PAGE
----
I lowered the flag today…

By On

​I lowered our American flag to half-staff this afternoon, per the proclamations of our president and governor, to honor and in respect to those murdered and wounded last night in Las Vegas. I lowered the flag on the 100 foot Veterans flagpole in Fairhaven, with the very large 15 by 25 foot flag. Brand new. We raised it for the first time on Saturday noon, when we lowered and removed the huge summer flag of 20 by 38 feet.

As I was cranking the flag down, it was just a very weird and awful feeling that came over me. 44 turns of the crank to bring it to our designated half-staff location. It is a good feeling when the lowering is to honor a senator who had died after a life time of service, or a soldier who volunteered to serve in the line of danger and is killed while obeying their orders. For years, lowering the flag for those we honor for their service to our country is a sad but still good feeling. We are thanking them and we are showing their loved ones that they were important to our country.

It is right, in my opinion, that we lower in respect for the victims of this awful mass killing by this deranged man with 23 rifles and guns in his hotel room last night. They were enjoying the best of American entertainment - an outdoor music concert - in the capital of American entertainment, Las Vegas. We pay them respect as a first thing, a symbolic gesture, that we can give for them. But the feeling of it being so awful to be lowering the flag for such a tragedy only stopped when I stopped cranking. Friday at sunset we will raise it back to the top of the pole.

Yes, I’ve a message, a telegram. Actually two. First, it is contradictory for our friends on the right to say we should not talk of gun control so soon after this tragedy when they, immediately after killings by Middle Eastern persons, demand that all non citizens from the Middle East be expelled. It is appropriate to discuss possible solutions anytime and especially when we are most aware of a problem. Second, I wish that those on the right who apply a strict interpretation to the first amendment would apply a stricter interpretation to the second amendment. The second amendment has a conditional clause that our friends on the right ignore because they want the right to guns to be unlimited. The militia clause was put there for a very good reason - so as to allow control of guns.

But it will not happen. I will be lowering the flag again for a senseless shooting of many people by some guy who wants to go out being crazy. By the way, most mass killings in the USA are by white men who were born and raised here and are citizens.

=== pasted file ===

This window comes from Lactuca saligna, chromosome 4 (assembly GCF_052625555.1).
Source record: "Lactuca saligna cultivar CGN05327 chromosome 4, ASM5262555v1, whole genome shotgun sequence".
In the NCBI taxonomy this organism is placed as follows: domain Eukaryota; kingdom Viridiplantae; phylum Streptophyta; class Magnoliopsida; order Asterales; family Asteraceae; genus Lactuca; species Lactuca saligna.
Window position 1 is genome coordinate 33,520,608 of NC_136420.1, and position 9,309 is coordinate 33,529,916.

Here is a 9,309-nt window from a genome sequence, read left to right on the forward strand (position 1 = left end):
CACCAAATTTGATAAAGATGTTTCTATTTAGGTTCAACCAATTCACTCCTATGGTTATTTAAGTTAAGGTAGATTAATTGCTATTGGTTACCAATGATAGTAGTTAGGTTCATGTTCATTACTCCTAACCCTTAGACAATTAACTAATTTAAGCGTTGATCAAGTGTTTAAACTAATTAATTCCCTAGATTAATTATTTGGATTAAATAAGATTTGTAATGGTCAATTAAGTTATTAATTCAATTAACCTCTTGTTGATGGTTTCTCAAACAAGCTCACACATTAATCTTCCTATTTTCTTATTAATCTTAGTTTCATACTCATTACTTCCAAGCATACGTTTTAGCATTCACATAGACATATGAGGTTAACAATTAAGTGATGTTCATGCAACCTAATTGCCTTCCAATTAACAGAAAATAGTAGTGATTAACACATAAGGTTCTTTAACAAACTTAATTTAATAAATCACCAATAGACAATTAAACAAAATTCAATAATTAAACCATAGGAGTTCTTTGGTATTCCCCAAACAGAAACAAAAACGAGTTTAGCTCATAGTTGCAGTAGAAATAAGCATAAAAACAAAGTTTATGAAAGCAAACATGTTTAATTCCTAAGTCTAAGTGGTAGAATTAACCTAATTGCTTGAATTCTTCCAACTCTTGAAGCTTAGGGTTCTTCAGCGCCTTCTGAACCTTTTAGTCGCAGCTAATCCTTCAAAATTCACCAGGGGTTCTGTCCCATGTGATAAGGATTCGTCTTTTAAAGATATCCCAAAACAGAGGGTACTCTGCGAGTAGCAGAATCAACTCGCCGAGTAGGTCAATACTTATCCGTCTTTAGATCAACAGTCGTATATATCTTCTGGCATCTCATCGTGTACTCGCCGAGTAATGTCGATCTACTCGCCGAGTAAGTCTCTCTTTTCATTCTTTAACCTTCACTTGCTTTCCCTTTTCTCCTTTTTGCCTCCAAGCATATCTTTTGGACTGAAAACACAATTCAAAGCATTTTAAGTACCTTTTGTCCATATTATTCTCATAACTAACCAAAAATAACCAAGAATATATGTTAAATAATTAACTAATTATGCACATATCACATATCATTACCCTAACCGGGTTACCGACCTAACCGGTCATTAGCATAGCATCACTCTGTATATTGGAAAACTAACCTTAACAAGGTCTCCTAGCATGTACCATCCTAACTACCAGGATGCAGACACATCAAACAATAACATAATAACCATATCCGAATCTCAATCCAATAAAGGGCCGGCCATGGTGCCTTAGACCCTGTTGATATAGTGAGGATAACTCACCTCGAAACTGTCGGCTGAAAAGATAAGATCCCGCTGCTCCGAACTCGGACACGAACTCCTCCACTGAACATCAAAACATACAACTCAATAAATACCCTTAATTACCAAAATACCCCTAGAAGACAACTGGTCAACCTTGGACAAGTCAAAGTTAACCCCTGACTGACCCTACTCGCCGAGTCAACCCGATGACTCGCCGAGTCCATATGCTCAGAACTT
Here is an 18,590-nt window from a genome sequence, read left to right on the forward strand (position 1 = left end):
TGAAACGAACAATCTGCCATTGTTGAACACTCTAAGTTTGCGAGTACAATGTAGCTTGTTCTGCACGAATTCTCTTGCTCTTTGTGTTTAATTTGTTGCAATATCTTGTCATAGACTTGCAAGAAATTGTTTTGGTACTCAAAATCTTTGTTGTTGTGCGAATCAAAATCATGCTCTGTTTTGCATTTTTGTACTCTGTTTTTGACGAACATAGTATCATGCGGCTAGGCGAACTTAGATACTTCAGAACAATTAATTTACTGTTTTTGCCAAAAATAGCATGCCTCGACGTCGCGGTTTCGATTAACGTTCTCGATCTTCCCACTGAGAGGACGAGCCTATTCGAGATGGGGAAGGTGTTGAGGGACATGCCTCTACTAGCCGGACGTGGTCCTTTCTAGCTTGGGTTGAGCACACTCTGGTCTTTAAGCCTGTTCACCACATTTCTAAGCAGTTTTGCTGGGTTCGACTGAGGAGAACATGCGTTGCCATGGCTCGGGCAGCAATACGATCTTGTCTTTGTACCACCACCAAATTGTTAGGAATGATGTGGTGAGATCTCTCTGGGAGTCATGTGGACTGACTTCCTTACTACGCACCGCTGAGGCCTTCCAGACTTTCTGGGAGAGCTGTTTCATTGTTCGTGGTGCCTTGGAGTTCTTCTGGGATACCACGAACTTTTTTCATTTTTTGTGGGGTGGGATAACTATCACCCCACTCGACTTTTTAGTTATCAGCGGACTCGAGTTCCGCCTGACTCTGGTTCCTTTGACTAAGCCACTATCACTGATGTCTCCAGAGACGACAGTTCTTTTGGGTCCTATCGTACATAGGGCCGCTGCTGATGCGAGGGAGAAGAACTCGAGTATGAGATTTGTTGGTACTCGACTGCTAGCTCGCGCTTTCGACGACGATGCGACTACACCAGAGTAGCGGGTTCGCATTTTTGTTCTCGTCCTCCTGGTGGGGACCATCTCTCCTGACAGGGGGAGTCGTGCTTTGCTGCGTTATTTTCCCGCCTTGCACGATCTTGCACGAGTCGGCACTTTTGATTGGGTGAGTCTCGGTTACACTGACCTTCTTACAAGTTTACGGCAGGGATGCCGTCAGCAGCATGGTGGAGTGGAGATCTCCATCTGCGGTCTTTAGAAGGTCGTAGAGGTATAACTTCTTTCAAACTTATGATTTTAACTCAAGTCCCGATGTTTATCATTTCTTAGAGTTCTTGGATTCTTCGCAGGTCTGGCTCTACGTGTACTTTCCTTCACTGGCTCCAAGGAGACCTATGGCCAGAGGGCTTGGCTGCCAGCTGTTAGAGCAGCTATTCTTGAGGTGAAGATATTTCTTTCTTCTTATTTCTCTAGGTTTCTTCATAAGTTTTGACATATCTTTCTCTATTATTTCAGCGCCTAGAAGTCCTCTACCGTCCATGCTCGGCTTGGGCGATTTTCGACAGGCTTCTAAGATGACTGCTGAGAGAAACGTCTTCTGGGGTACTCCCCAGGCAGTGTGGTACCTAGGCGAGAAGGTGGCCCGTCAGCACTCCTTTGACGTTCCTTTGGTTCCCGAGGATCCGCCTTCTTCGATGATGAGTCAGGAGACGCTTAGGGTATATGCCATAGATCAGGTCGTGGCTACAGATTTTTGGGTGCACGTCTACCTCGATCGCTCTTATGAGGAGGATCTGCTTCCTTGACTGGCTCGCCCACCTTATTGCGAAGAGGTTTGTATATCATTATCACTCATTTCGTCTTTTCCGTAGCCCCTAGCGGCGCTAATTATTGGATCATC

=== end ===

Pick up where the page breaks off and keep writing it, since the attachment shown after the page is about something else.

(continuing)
About John Servais

Writer • Fairhaven, Washington USA • Member since Feb 26, 2008

John started Northwest Citizen in 1995 to inform fellow citizens of serious local political issues that the Bellingham Herald was ignoring. With the help of donors from the beginning, he has [...]

Comments by Readers

Dick Conoboy

Oct 03, 2017
John, Yes, the 2nd Amendment was nothing more than a sop to the southern states so that they could keep the militias (AKA bands of thugs) they had whose purpose

John,

Yes, the 2nd Amendment was nothing more than a sop to the southern states so that they could keep the militias (AKA bands of thugs) they had whose purpose was to suppress slave rebellions.  I am for the repeal of this amendment but at 74 I doubt that I will ever see such a sane move.

More on the 2nd Amendment here.

David Camp

Oct 03, 2017
@Dick - your comment is at best a half-truth. Militias were how the early New England settlers organized themselves for mutual self-defence. Consider Ethan Allen as exemplary: he volunteered for

@Dick - your comment is at best a half-truth.

Militias were how the early New England settlers organized themselves for mutual self-defence. Consider Ethan Allen as exemplary: he volunteered for militia service in 1757 to defend from the French siege of Fort WIlliam Henry. Later he formed the Green Mountain Boys to defend Vermont’s interests against those of predatory New York capital. The Green Mountain Boys later formed part of the revolutionary army, capturing Fort Ticonderoga in a daring raid. The Green Mountain Boys were instrumental in the formation of the Vermont Republic and defending its interests until a negotiated settlement with New York permitted Vermont to join the Union.